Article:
A handout photo, made available on 21 November 2023, by the Houthi Military Media Center, depicts Houthi helicopter flying over the cargo ship 'Galaxy Leader' as they seize it in the Red Sea off the coast of Hodeidah. Photo: -/dpa
A handout photo, made available on 21 November 2023, by the Houthi Military Media Center, depicts Houthi helicopter flying over the cargo ship 'Galaxy Leader' as they seize it in the Red Sea off the coast of Hodeidah. Photo: -/dpa

A warship — part of a US-led coalition protecting shipping in the Mideast — intercepted an anti-ship ballistic missile fired over the Gulf of Aden on Wednesday, the American military said, marking a new attack by Yemen's Houthis after a recent lull.
The Houthis claimed the assault, which comes after a period of relatively few attacks on shipping in the region over Israel's ongoing war on Hamas in the Gaza Strip, The Associated Press said.
The explosion happened some 130 kilometers (80 miles) southeast of Djibouti in the Gulf of Aden, the British military's United Kingdom Maritime Trade Operations center said in a statement.
Early Thursday, the US military's Central Command said a coalition warship shot down the missile likely targeting the MV Yorktown, a US-flagged, owned and operated vessel with 18 US and four Greek crew members.
“There were no injuries or damage reported by US, coalition or commercial ships," Central Command said.
Brig. Gen. Yahya Saree, a Houthi military spokesman, claimed the attack but insisted without evidence that the missile hit the Yorktown. Saree also claimed the Houthis targeted another ship in the Indian Ocean, without providing proof. The Houthis have made repeated claims that turned out to not be true during their yearslong war in Yemen.
The Houthis have launched more than 50 attacks on shipping, seized one vessel and sank another since November, according to the US Maritime Administration.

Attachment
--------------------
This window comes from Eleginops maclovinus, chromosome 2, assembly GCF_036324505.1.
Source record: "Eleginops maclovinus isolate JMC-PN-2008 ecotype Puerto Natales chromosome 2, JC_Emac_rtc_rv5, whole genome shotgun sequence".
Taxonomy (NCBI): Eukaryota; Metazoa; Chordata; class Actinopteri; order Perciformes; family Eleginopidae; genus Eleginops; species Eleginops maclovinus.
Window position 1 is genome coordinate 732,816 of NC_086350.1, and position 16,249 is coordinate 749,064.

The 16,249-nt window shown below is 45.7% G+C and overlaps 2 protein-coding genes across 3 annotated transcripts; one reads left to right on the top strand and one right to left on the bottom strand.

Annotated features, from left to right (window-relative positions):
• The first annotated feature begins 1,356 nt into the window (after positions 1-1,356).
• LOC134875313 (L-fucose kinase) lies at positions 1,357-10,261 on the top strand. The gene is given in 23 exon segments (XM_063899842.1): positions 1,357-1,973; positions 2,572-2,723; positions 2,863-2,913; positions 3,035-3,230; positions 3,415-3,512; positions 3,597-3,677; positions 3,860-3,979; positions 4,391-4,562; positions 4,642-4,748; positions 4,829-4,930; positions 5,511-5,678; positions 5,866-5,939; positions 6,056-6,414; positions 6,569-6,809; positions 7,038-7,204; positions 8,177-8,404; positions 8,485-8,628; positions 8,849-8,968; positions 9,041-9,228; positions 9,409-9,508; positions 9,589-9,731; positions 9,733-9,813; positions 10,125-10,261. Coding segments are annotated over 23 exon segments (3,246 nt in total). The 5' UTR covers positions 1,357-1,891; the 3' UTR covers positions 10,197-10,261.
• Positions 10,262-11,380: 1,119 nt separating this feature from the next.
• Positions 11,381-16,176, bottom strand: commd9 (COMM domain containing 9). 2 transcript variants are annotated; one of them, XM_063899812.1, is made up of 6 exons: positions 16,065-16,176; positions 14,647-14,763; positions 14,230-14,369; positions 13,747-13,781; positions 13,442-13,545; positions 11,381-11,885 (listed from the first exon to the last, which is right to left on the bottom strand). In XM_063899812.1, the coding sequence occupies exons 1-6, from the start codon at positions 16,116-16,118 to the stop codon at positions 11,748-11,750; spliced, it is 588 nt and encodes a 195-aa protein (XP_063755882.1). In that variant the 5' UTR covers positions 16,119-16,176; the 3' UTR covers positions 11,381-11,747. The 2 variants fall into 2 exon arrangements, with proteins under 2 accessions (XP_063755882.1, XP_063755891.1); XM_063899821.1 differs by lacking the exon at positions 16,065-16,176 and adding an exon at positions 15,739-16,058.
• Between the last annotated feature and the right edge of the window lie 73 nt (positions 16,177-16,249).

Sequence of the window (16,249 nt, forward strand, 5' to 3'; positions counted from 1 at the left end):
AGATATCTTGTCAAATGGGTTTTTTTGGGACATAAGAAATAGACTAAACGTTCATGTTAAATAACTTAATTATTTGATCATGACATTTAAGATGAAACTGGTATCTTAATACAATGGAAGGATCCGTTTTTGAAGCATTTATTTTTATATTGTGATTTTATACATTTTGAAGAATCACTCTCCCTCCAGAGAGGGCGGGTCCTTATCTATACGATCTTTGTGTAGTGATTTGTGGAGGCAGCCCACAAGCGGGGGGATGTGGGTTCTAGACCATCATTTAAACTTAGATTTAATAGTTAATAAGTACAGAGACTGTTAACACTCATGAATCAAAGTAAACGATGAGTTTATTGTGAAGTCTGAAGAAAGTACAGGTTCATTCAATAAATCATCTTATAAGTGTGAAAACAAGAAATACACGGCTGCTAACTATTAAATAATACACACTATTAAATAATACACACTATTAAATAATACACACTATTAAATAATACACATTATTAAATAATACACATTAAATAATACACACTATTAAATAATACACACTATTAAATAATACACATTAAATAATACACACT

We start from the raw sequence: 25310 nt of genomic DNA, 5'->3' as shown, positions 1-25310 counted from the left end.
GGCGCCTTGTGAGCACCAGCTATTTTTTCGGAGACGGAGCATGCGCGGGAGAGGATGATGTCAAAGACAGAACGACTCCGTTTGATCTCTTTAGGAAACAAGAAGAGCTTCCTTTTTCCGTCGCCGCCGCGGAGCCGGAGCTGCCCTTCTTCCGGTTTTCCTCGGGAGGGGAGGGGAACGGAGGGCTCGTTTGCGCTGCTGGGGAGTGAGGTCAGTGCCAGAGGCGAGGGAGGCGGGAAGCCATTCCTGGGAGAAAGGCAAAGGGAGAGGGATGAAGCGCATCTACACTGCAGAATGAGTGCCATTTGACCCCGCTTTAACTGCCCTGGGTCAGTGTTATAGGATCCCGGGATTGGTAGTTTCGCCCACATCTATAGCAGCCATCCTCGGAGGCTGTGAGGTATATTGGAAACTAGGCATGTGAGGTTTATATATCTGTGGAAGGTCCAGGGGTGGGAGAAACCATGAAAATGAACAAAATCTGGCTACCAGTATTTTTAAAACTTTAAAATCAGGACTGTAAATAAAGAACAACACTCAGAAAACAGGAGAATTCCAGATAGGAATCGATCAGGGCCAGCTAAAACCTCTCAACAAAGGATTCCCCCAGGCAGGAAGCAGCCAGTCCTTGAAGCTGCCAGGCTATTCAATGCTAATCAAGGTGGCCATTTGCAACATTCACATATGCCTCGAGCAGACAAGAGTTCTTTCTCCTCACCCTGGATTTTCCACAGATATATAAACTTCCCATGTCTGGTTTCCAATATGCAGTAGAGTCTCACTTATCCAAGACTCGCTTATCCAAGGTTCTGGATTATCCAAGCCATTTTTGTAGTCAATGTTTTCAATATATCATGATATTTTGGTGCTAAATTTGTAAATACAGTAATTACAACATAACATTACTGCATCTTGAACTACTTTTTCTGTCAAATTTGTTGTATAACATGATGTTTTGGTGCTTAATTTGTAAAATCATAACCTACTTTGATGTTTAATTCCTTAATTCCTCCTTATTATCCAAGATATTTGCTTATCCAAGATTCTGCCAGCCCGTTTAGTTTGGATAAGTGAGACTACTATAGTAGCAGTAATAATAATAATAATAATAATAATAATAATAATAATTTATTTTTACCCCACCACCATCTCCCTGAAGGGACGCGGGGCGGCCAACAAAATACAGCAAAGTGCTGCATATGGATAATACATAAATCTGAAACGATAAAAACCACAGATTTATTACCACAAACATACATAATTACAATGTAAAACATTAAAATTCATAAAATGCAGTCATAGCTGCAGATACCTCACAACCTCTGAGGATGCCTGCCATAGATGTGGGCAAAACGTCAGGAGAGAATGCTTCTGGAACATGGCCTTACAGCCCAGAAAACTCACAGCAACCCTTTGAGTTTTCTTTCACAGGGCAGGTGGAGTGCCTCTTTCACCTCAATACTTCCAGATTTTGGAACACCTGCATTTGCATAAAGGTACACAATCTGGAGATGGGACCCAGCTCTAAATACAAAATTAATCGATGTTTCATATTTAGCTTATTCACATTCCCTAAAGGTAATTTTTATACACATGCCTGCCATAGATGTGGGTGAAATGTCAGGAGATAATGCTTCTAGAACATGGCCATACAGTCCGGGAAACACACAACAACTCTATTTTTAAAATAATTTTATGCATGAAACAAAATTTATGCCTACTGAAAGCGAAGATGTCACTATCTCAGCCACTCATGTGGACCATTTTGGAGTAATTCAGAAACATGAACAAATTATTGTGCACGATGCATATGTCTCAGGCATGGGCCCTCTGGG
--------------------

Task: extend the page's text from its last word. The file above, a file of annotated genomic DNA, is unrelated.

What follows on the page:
Houthi attacks have dropped in recent weeks as the militias have been targeted by a US-led airstrike campaign in Yemen and shipping through the Red Sea and Gulf of Aden has declined because of the threat. American officials have speculated that the Houthis may be running out of weapons as a result of the US-led campaign against them and firing off drones and missiles steadily in the last months.
The Houthis have said they would continue their attacks until Israel ends its war in Gaza.
The ships targeted by the Houthis largely have had little or no direct connection to Israel, the US or other nations involved in the war. The group has also fired missiles toward Israel, though they have largely fallen short or been intercepted.


Iran Cuts Syria Presence after Strikes Blamed on Israel, Says Monitor

A Syrian flag flies as people walk across the Hafez al-Assad bridge across the Barada river in the center of Damascus on April 14, 2024. (AFP)
A Syrian flag flies as people walk across the Hafez al-Assad bridge across the Barada river in the center of Damascus on April 14, 2024. (AFP)
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Iran Cuts Syria Presence after Strikes Blamed on Israel, Says Monitor

A Syrian flag flies as people walk across the Hafez al-Assad bridge across the Barada river in the center of Damascus on April 14, 2024. (AFP)
A Syrian flag flies as people walk across the Hafez al-Assad bridge across the Barada river in the center of Damascus on April 14, 2024. (AFP)

Iran has reduced its military footprint in Syria after a succession of strikes blamed on Israel, a source close to Iran-backed Hezbollah and a war monitor said Wednesday.

Iran has provided military support to Syrian government forces through more than a decade of civil war but a series of strikes targeting its commanders in recent months has prompted a reshaping of its presence, the sources said.

"Iran withdrew its forces from southern Syria," including both Quneitra and Daraa provinces, which abut the Israeli-annexed Golan Heights, the source close to Hezbollah said.

But it still maintains a presence in other parts of the country, the source added.